Climate change is an immediate and future threat to food security globally. The consequences for fisheries and agriculture production potential are well studied, yet the possible outcomes for aquaculture (that is, aquatic farming)—one of the fastest growing food sectors on the planet—remain a major gap in scientific understanding. With over one-third of aquaculture produced in marine waters and this proportion increasing, it is critical to anticipate new opportunities and challenges in marine production under climate change. Here, we model and map the effect of warming ocean conditions (Representative Concentration Pathway scenario 8.5) on marine aquaculture production potential over the next century, based on thermal tolerance and growth data of 180 cultured finfish and bivalve species. We find heterogeneous patterns of gains and losses, but an overall greater probability of declines worldwide. Accounting for multiple drivers of species growth, including shifts in temperature, chlorophyll and ocean acidification, reveals potentially greater declines in bivalve aquaculture compared with finfish production. This study addresses a missing component in food security research and sustainable development planning by identifying regions that will face potentially greater climate change challenges and resilience with regards to marine aquaculture in the coming decades. Understanding the scale and magnitude of future increases and reductions in aquaculture potential is critical for designing effective and efficient use and protection of the oceans, and ultimately for feeding the planet sustainably.

Continue reading ‘Global change in marine aquaculture production potential under climate change’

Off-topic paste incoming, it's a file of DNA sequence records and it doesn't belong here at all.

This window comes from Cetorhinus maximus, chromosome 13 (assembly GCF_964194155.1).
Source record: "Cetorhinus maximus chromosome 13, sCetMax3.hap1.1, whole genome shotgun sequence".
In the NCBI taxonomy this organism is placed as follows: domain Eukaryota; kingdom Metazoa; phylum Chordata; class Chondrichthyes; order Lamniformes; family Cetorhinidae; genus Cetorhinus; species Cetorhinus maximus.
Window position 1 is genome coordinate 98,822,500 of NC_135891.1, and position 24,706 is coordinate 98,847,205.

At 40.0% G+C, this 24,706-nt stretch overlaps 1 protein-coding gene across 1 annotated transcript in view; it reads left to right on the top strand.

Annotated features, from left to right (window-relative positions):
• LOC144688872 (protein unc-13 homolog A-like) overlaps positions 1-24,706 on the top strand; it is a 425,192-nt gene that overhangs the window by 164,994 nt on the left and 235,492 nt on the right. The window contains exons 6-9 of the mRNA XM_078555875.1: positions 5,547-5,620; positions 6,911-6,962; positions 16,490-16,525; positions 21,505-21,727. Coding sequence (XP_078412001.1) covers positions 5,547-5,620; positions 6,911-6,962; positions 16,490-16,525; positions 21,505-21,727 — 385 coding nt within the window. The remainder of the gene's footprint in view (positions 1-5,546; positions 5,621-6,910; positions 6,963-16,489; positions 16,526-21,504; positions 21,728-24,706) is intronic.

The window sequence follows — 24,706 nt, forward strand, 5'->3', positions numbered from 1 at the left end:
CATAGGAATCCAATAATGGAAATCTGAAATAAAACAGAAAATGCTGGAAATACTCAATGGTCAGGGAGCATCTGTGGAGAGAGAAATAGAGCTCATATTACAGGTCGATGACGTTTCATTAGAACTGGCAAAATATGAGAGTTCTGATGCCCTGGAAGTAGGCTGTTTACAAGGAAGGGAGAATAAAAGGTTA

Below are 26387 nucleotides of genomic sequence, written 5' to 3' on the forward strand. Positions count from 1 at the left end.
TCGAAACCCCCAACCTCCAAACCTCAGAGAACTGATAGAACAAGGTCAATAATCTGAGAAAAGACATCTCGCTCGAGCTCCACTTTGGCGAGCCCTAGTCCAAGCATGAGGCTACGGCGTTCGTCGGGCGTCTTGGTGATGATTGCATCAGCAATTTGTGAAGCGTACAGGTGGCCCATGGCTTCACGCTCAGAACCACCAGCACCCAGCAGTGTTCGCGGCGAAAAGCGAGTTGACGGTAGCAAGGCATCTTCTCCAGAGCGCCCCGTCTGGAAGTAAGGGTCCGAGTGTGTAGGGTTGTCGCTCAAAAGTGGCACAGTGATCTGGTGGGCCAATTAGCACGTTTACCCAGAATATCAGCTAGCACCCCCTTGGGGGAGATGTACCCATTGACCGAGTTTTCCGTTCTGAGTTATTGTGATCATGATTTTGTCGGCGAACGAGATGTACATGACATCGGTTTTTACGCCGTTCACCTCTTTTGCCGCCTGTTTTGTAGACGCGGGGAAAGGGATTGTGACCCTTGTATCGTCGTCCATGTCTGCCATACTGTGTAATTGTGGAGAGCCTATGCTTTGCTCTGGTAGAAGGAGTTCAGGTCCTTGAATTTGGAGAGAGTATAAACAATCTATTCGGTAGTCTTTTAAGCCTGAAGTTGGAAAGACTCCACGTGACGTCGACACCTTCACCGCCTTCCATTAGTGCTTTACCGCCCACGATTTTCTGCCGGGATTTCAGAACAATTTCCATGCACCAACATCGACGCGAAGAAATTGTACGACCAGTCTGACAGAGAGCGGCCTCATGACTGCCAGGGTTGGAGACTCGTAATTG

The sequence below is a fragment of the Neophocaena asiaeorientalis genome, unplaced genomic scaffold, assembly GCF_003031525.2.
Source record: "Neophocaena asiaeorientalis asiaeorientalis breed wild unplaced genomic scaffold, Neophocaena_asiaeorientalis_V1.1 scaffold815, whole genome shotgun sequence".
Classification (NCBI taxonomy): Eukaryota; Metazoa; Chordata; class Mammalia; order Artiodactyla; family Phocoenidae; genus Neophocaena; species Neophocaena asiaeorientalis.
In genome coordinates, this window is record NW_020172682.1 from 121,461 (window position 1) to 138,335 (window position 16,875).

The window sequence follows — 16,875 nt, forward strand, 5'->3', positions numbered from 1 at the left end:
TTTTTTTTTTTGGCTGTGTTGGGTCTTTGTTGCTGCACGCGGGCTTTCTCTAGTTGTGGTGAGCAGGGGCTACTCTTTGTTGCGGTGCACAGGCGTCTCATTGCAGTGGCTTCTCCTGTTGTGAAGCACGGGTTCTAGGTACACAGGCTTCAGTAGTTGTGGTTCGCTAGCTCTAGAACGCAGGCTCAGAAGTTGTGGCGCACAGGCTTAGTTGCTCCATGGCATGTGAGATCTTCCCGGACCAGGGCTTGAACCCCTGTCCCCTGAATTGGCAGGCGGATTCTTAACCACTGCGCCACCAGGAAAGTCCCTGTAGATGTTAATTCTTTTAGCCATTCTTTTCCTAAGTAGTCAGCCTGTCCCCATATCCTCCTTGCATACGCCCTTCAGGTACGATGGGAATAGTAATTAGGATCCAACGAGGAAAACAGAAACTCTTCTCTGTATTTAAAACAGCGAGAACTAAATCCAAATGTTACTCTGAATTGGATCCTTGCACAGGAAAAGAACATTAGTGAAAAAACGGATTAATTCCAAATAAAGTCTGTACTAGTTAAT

Opportunities for climate‐risk reduction through effective fisheries management

Risk of impact of marine fishes to fishing and climate change (including ocean acidification) depend on the species’ ecological and biological characteristics, as well as their exposure to over‐exploitation and climate hazards. These human‐induced hazards should be considered concurrently in conservation risk assessment. In this study, we aim to examine the combined contributions of climate change and fishing to the risk of impacts of exploited fishes, and the scope for climate‐risk reduction from fisheries management. We combine fuzzy logic expert system with species distribution modeling to assess the extinction risks of climate and fishing impacts of 825 exploited marine fish species across the global ocean. We compare our calculated risk index with extinction risk of marine species assessed by the International Union for Conservation of Nature (IUCN). Our results show that 60% (499 species) of the assessed species are projected to experience very high risk from both overfishing and climate change under a “business‐as‐usual” scenario (RCP 8.5 with current status of fisheries) by 2050. The risk index is significantly and positively related to level of IUCN extinction risk (ordinal logistic regression, p < 0.0001). Furthermore, the regression model predicts species with very high risk index would have at least one in five (>20%) chance of having high extinction risk in the next few decades (equivalent to the IUCN categories of vulnerable, endangered or critically endangered). Areas with more at‐risk species to climate change are in tropical and subtropical oceans, while those that are at risk to fishing are distributed more broadly, with higher concentration of at‐risk species in North Atlantic and South Pacific Ocean. The number of species with high extinction risk would decrease by 63% under the sustainable fisheries‐low emission scenario relative to the “business‐as‐usual” scenario. This study highlights the substantial opportunities for climate‐risk reduction through effective fisheries management.

Continue reading ‘Opportunities for climate‐risk reduction through effective fisheries management’


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OA-ICC HIGHLIGHTS

Ocean acidification in the IPCC AR5 WG II